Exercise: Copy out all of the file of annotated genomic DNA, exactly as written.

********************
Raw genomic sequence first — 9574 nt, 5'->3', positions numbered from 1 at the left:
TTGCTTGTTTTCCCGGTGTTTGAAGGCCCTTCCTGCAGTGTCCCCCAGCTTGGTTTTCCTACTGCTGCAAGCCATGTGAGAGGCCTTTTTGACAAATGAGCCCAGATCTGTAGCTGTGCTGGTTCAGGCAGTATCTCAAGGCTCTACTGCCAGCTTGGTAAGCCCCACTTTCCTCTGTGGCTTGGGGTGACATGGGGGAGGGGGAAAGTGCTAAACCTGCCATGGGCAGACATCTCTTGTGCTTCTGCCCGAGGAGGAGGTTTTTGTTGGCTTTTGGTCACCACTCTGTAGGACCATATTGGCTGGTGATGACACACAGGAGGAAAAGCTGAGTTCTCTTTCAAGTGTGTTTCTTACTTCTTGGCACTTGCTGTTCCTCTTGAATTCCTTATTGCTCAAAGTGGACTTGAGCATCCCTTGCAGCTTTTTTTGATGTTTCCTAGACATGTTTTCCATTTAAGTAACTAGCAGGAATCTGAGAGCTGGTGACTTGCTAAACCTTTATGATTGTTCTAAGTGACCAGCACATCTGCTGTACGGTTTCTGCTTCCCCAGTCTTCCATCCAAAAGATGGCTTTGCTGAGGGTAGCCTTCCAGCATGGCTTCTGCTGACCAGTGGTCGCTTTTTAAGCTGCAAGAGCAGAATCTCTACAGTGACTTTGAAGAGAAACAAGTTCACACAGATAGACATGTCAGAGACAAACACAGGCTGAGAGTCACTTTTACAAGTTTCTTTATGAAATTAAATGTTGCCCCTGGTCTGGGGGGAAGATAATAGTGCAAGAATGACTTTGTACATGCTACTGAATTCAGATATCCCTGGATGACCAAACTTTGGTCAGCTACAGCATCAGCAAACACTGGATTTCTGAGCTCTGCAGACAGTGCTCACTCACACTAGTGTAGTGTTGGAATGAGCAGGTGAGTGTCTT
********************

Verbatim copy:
Raw genomic sequence first — 9574 nt, 5'->3', positions numbered from 1 at the left:
TTGCTTGTTTTCCCGGTGTTTGAAGGCCCTTCCTGCAGTGTCCCCCAGCTTGGTTTTCCTACTGCTGCAAGCCATGTGAGAGGCCTTTTTGACAAATGAGCCCAGATCTGTAGCTGTGCTGGTTCAGGCAGTATCTCAAGGCTCTACTGCCAGCTTGGTAAGCCCCACTTTCCTCTGTGGCTTGGGGTGACATGGGGGAGGGGGAAAGTGCTAAACCTGCCATGGGCAGACATCTCTTGTGCTTCTGCCCGAGGAGGAGGTTTTTGTTGGCTTTTGGTCACCACTCTGTAGGACCATATTGGCTGGTGATGACACACAGGAGGAAAAGCTGAGTTCTCTTTCAAGTGTGTTTCTTACTTCTTGGCACTTGCTGTTCCTCTTGAATTCCTTATTGCTCAAAGTGGACTTGAGCATCCCTTGCAGCTTTTTTTGATGTTTCCTAGACATGTTTTCCATTTAAGTAACTAGCAGGAATCTGAGAGCTGGTGACTTGCTAAACCTTTATGATTGTTCTAAGTGACCAGCACATCTGCTGTACGGTTTCTGCTTCCCCAGTCTTCCATCCAAAAGATGGCTTTGCTGAGGGTAGCCTTCCAGCATGGCTTCTGCTGACCAGTGGTCGCTTTTTAAGCTGCAAGAGCAGAATCTCTACAGTGACTTTGAAGAGAAACAAGTTCACACAGATAGACATGTCAGAGACAAACACAGGCTGAGAGTCACTTTTACAAGTTTCTTTATGAAATTAAATGTTGCCCCTGGTCTGGGGGGAAGATAATAGTGCAAGAATGACTTTGTACATGCTACTGAATTCAGATATCCCTGGATGACCAAACTTTGGTCAGCTACAGCATCAGCAAACACTGGATTTCTGAGCTCTGCAGACAGTGCTCACTCACACTAGTGTAGTGTTGGAATGAGCAGGTGAGTGTCTT